Referring now to FIG. 6, there is shown a graph representing a "product processing" or "cooking rate curve." A cooking rate curve describes the relationship between changes in oven temperature from the product set temperature and the rate at which a product cooks. Curve 220 is determined by plotting the ratio of derivatives of expression (604) for a number of temperature variations around the oven temperature set point. The abscissa of the graph in FIG. 6 represents the oven temperature, while the ordinate in the graph in FIG. 6 represents the cooking rate. Furthermore, cooking rate curve 220 has been normalized by subtracting the offset temperature to, so that cooking rate curve 220 intersects the origin of the graph in FIG. 6.

Examining cooking rate curve 220 in more detail, it will be seen that the cooking rate is 1 when the oven temperature is ts. That is, when the oven temperature is set at ts, and assuming the oven temperature does not vary, the screen pizza will cook in the desired interval ts. If it was desired to double the rate at which the pizza was cooked, the oven temperature would have to be raised to t1. Thus, the change in oven temperature (Δx) that corresponds to a doubling of the cooking rate (Δy) is the Product Sensitivity Value for a particular food product. We discovered by experimentation that the cooking curve of a product is dependent on the type of cooking utensil used, the Product Sensitivity Value will also be cooking utensil dependent.

Also illustrated in FIG. 6 is an additional cooking rate curve 222. Curve 222 is a cooking rate curve for a different type pizza, namely a pan pizza. Cooking rate curve 222 is derived from an empirically determined cooking curve similar to the curve illustrated in FIG. 5. The slope of cooking rate curve 222 is 1/T3 -Ts which is greater than the slope of curve 220 which is 1/T1 -Ts. It can also be seen by inspection that the Product Sensitivity Value of a pan pizza as given by curve 222 is T3 -Ts. Therefore, since the slope of cooking rate curve 222 is greater than the slope of cooking rate curve 220, the cooking time of a pan pizza is more sensitive to changes in oven temperature than the cooking time of a screen pizza. Therefore, the smaller a particular food Product Sensitivity Value is, the more sensitive the particular product's cooking time will be to changes in oven temperature.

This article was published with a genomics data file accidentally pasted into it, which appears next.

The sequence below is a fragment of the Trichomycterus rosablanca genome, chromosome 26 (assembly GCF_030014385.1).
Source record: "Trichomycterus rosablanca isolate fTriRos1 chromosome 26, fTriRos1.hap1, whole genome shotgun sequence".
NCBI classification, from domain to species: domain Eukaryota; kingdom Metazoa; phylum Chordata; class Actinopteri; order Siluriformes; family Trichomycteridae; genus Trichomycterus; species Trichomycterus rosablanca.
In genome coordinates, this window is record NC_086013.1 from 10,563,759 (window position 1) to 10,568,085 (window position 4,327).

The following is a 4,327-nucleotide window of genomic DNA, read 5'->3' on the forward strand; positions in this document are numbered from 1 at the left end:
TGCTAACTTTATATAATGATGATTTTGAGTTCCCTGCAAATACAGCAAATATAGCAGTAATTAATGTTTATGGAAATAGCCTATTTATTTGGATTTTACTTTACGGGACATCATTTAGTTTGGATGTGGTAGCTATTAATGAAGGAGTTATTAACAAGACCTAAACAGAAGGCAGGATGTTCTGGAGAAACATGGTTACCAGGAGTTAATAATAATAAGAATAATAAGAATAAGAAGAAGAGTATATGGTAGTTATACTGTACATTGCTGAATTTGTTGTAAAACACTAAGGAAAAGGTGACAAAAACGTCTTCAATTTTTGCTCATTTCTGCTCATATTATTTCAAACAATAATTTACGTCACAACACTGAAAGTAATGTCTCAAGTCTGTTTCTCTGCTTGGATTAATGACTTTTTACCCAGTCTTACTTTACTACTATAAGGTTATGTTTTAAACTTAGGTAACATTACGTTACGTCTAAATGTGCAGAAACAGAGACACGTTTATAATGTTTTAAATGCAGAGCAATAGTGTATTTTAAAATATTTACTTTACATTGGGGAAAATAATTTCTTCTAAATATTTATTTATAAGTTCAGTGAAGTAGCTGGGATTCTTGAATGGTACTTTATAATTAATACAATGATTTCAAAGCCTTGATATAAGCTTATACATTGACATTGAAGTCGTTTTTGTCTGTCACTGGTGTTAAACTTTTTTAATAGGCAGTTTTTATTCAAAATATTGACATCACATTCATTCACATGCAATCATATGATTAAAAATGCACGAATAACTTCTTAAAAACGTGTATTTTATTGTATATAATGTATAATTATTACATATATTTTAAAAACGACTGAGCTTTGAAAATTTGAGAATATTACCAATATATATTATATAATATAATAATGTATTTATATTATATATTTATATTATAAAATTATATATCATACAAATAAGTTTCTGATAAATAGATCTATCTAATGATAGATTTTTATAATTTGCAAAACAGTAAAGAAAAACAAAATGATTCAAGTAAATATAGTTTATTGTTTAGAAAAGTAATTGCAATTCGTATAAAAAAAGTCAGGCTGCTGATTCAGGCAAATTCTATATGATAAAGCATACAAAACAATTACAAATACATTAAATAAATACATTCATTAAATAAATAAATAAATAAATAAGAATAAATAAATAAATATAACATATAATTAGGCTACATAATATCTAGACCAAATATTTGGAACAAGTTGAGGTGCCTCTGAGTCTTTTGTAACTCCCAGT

This can be shown mathematically from the following derivation. Starting with equation (602):

(Ss -To)ts =(T-To)t                    (602)

where

To =oven offset temperature

Ts =product set temperature

ts =set cooking time

t=actual cooking time.

From FIG. 5 it will also be seen that the Product Sensitivity Value may be alternatively defined as the product set temperature (Ts) minus the oven offset temperature (To):

PSV=Ts -To                                       (605)

Substituting equation (605) into equation (602): ##EQU3##

Using equation (605) again, an additional substitution for To can be made in equation (606): ##EQU4##

Equation (607) may be alternatively expressed in the form: ##EQU5##

From equation 608, the relationship between changes in oven temperature and the effect upon the cooking time of a food product is clearly illustrated. For example, suppose that a screen pizza is being cooked. The screen pizza has a Product Sensitivity Value of T1 -Ts and a desired cooking time of 300 seconds (5 minutes), for example. If there is no error in the temperature of the oven from the oven set temperature, using equation (608), it can be seen that the actual cooking time t equals the desired or set cooking time ts. If there was an error of +10 (Ts -T) in the oven temperature from the product set temperature, then by substituting 10 for ε in equation (608), the actual cooking time will change by a factor of 0.8. Consequently, the actual cooking time will decrease to 0.8 multiplied by 300 seconds or 240 seconds. On the other hand, suppose the oven temperature was 10 less than the oven set temperature (Ts -T=-10). Substituting -10 for ε in equation (608) shows that the actual cooking time will increase by a factor of 1.05. Consequently, the actual cooking time will be 1.05 multiplied by 300 seconds (the desired or set cooking time) or 315 seconds.